The human hearing system has different sensitivities at different frequencies. This means that the perception of noise is not at all equal at every frequency. Noise with significant measured levels (in dB) at high or low frequencies will not be as annoying as it would be when its energy is concentrated in the middle frequencies. In other words, the measured noise levels in dB will not reflect the actual human perception of the loudness of the noise. That's why we measure the dBa level. A specific circuit is added to the sound level meter to correct its reading in regard to this concept. This reading is the noise level in dBA. The letter A is added to indicate the correction that was made in the measurement. Frequencies below 1kHz and above 6kHz are attenuated, where as frequencies between 1kHz and 6kHz are amplified by the A weighting.



Jet takeoff (200 feet) 120 dBA  
Construction Site 110 dBA Intolerable
Shout (5 feet) 100 dBA  
Heavy truck (50 feet) 90 dBA Very noisy
Urban street 80 dBA  
Automobile interior 70 dBA Noisy
Normal conversation (3 feet) 60 dBA  
Office, classroom 50 dBA Moderate
Living room 40 dBA  
Bedroom at night 30 dBA Quiet
Broadcast studio 20 dBA  
Rustling leaves 10 dBA Barely audible
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Not too bad, the reference cooler though you can hear yet remains silent. We measure roughly 40 DBa from the (entire) test system. The low noise design definitely works fine. This is in idle though, meaning the graphics cores are hardly doing anything at all and do not create a lot of heat and thus ventilation.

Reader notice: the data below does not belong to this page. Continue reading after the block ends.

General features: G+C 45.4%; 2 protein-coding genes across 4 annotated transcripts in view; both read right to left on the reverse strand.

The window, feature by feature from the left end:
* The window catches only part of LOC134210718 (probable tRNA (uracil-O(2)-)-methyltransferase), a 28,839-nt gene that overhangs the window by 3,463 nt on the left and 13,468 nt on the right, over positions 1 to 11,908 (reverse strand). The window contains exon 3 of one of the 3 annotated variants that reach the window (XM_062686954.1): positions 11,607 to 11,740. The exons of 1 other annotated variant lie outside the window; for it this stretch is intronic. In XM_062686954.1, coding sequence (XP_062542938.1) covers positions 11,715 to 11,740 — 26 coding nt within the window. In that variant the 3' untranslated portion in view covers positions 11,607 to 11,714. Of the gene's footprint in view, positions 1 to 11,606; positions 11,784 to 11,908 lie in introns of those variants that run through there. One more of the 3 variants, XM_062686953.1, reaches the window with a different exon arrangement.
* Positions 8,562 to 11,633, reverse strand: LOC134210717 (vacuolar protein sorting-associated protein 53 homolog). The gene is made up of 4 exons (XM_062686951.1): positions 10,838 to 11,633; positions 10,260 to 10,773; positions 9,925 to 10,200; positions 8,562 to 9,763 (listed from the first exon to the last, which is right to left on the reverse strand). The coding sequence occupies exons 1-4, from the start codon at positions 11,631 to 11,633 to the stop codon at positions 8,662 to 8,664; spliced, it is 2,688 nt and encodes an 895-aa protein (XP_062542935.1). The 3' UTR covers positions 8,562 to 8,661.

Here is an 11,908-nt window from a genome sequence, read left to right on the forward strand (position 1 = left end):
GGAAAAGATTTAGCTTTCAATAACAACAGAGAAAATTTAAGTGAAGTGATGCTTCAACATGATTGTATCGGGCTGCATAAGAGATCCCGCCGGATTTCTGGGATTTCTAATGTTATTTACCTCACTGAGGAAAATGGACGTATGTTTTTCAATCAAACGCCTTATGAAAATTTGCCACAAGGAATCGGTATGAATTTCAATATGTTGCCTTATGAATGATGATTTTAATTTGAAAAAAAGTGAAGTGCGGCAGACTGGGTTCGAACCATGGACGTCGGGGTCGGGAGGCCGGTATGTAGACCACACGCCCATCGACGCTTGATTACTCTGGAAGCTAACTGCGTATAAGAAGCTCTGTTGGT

When we start to stress and heat up the GPU cores the RPM of the fans will increase, still not bad bad but our results end at a 45 dBa, which is noticeable, but not at all annoying. The product has two embedded GPUs and this means there's a double amount of heat to get rid of.


XFX GeForce 9800 GX2 core temperatures

Let's have a look at the temperatures these single slot design coolers produce. As always we measured at a room temperature of 21-22 Degrees C.



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Twice the components also means twice the heat created, now the cooler does a really good job, yet that's a lot of heat to push out.

In idle you'll notice that this overclocked product is already quite warm, expect a temperature of 65 Degrees C when the GPUs idle (desktop mode) and during gaming when heat builds up, heavily stressed the GPU core temperature rose towards roughly 75 Degrees C. Not too worrying, yet be aware of he fact that you now have two GPU's at that temperature .. and twice the heat build-up that the graphics card needs to ditch somehow.

As a result the outside chassis of the cooler will get very hot. Unfortunately most of the heat is exhausted in the PC due to the dual-slow cooler design that exhausts heat on the top of the card.

I'm not really thrilled about this to be honest, a lot of heat is being disposed and likely can become an issue in lesser ventilated systems. So please just make very sure your PC innards are very well ventilated and that you have a steady inward flow of cool (outside the PC) air. Very important !